National Lampoon’s Christmas Vacation: Christmas Tree Craft
One of those great moments in the Griswald household is when they take home the perfect (and massive) pine tree to later find out that it is way too big to fit in the living room. Your children can make their own Christmas Trees by coloring a white paper plate green, cutting it into triangles and then layering those pieces on top of each other. They can add little decorations with crayons, stickers, or glitter. The base can be a popsicle sticks or clothespins.
Mickey’s Once Upon a Christmas: Random Act of Kindness
There are three stories within Once Upon a Christmas, but the third story involves the selfless giving between Mickey and Minnie. Invite your children to do a random act of kindness. Maybe they can donate a toy to a family in need, write a letter to a soldier or make a gift for a neighbor.
Santa Claus is Comin’ To Town: Letter to Santa
Writing a letter to Santa is a great activity for children. While some families may not emphasize Santa, letter writing encourages language development, vocabulary, and fine motor skills. Macy’s has a mailbox in their stores and for each letter collected a donation is made to Make-A-Wish Foundation. Think about having your kids write a letter to Santa and you can have them list something they want, something they need, something to wear, and something to read.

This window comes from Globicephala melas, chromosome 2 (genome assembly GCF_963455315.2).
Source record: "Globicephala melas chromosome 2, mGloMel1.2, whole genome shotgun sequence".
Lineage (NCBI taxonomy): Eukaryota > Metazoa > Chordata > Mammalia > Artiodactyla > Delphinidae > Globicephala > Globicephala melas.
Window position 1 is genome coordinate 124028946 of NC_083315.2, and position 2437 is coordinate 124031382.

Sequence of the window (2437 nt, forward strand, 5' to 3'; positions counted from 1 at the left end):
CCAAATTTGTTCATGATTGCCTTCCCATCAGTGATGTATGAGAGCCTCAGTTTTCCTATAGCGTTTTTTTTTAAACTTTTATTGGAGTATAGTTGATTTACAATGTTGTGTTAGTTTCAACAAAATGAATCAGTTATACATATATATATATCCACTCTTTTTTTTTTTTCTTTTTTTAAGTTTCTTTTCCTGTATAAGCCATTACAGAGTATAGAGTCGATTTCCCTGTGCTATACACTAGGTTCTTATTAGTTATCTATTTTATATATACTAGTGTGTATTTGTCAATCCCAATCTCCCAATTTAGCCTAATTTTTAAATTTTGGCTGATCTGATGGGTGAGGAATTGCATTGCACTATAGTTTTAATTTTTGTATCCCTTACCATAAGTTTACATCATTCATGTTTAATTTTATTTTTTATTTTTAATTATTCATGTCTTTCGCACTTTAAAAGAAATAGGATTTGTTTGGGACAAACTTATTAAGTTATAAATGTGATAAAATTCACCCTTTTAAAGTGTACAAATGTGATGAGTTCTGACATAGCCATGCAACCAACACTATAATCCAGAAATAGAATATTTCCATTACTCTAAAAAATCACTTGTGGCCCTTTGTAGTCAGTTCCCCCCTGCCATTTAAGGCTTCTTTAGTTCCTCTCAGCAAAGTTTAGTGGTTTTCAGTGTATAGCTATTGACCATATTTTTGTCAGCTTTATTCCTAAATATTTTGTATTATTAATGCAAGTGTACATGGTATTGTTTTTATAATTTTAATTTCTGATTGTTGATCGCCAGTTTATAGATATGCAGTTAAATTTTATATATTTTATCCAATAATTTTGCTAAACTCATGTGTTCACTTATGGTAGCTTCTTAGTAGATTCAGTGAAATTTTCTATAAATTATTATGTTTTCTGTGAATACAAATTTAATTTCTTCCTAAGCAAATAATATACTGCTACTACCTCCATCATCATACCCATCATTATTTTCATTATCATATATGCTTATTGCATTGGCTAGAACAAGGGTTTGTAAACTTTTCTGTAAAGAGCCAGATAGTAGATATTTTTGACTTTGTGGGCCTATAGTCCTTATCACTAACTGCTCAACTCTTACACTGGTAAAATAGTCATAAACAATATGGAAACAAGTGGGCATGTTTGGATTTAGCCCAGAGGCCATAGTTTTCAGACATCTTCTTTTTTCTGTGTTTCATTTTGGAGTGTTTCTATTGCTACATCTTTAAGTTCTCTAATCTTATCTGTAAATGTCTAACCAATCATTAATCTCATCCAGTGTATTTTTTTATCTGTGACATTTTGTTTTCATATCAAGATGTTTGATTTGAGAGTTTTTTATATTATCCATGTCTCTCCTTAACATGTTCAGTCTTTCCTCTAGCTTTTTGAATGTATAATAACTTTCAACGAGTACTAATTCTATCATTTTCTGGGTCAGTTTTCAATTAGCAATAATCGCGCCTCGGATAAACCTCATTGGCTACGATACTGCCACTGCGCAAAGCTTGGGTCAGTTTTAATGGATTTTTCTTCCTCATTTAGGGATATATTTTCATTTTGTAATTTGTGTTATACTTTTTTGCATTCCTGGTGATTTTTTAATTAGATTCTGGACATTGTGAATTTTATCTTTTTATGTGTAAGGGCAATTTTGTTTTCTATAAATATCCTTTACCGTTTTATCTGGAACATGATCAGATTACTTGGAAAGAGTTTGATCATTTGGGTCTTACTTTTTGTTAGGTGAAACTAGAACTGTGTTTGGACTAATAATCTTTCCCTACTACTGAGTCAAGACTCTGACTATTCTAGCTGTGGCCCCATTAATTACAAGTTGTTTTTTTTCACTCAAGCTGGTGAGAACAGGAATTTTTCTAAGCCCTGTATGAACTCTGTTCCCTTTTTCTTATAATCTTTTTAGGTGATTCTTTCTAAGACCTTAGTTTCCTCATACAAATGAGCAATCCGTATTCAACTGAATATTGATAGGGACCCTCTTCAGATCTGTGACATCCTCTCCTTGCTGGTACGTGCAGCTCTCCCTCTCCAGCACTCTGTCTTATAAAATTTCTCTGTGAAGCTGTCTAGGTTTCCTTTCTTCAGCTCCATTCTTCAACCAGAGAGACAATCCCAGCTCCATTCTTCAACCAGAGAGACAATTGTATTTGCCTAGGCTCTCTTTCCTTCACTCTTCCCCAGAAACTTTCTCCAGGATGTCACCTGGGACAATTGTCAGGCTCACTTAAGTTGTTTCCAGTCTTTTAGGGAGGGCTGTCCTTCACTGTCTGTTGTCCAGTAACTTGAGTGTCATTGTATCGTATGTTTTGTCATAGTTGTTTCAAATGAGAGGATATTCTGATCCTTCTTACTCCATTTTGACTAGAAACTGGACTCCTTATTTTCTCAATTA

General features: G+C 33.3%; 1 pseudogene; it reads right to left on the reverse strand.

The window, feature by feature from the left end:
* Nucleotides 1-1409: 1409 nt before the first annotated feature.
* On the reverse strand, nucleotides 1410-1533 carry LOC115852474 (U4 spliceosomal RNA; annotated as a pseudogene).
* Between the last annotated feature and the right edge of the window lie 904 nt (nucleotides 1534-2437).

A Christmas Carol: Look Through/Make a Scrapbook
There are many variations of A Christmas Carol but the storyline remains the same that Scrooge is visited by three guests; past, present and future ghosts. A fun activity is to review family history by looking at photo albums. For young children, you can show them old photo albums and discuss their ancestors and tell them stories about how these individuals overcame obstacles and were successful. Older children can make a scrapbook page about the family. When children explore the family stories they develop narratives on how they are resilient.
The Santa Clause movies: Snow Globe Craft
In The Santa Clause movies, the main character gives his son a snow globe so that he can always find his father. You can make a snow globe using figurines or photos of the family. As well, there are kits available like Creativity for Kids Make Your Own Snow Globes Model kit. You can check our Christmas board on Pinterest for additional snow globe ideas.
Rudolph the Red Nosed Reindeer: Reindeer Food
A quick and simple activity is to make reindeer food that can be spread out on the front lawn on Christmas Eve. Have the kids put some oats (or dried oatmeal) in a small bag and then have them add glitter. The oats are to feed the reindeer and the glitter is to light up your house so they can find it.
This year, as you watch Christmas movies together as a family, why not try one (or more) of these projects? Essentially, just remember the cuddles on the couch with your children will be the warmth that they will remember and these are fun educational activities that echo an iconic image or moment from the films. You can also take some of these activities and apply them to other holiday movies not mentioned above. Whatever you decide, I know you will have fun creating memories with your little ones this holiday season!